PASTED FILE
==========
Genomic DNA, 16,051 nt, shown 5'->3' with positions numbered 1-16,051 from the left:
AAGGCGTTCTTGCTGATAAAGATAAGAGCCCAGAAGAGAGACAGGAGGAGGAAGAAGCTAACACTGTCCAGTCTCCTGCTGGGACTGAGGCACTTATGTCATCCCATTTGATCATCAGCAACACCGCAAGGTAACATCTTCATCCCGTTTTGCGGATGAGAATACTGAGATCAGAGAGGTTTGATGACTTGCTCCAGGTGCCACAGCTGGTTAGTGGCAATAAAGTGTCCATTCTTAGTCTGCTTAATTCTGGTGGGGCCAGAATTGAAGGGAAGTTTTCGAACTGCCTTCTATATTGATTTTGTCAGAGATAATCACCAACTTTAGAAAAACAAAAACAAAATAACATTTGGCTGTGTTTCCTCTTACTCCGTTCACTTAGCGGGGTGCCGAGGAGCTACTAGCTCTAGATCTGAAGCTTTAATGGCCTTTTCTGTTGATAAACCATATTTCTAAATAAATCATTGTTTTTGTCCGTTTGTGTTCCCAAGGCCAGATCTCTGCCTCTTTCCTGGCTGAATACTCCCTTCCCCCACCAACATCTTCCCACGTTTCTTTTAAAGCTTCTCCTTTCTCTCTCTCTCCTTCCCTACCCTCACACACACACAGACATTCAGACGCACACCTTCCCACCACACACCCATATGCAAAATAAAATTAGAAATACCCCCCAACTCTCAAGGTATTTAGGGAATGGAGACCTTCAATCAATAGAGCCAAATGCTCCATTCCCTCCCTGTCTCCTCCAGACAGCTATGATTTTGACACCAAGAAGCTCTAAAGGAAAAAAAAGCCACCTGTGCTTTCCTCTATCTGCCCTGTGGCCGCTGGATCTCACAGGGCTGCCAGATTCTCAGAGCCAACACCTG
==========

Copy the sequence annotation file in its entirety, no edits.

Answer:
Genomic DNA, 16,051 nt, shown 5'->3' with positions numbered 1-16,051 from the left:
AAGGCGTTCTTGCTGATAAAGATAAGAGCCCAGAAGAGAGACAGGAGGAGGAAGAAGCTAACACTGTCCAGTCTCCTGCTGGGACTGAGGCACTTATGTCATCCCATTTGATCATCAGCAACACCGCAAGGTAACATCTTCATCCCGTTTTGCGGATGAGAATACTGAGATCAGAGAGGTTTGATGACTTGCTCCAGGTGCCACAGCTGGTTAGTGGCAATAAAGTGTCCATTCTTAGTCTGCTTAATTCTGGTGGGGCCAGAATTGAAGGGAAGTTTTCGAACTGCCTTCTATATTGATTTTGTCAGAGATAATCACCAACTTTAGAAAAACAAAAACAAAATAACATTTGGCTGTGTTTCCTCTTACTCCGTTCACTTAGCGGGGTGCCGAGGAGCTACTAGCTCTAGATCTGAAGCTTTAATGGCCTTTTCTGTTGATAAACCATATTTCTAAATAAATCATTGTTTTTGTCCGTTTGTGTTCCCAAGGCCAGATCTCTGCCTCTTTCCTGGCTGAATACTCCCTTCCCCCACCAACATCTTCCCACGTTTCTTTTAAAGCTTCTCCTTTCTCTCTCTCTCCTTCCCTACCCTCACACACACACAGACATTCAGACGCACACCTTCCCACCACACACCCATATGCAAAATAAAATTAGAAATACCCCCCAACTCTCAAGGTATTTAGGGAATGGAGACCTTCAATCAATAGAGCCAAATGCTCCATTCCCTCCCTGTCTCCTCCAGACAGCTATGATTTTGACACCAAGAAGCTCTAAAGGAAAAAAAAGCCACCTGTGCTTTCCTCTATCTGCCCTGTGGCCGCTGGATCTCACAGGGCTGCCAGATTCTCAGAGCCAACACCTG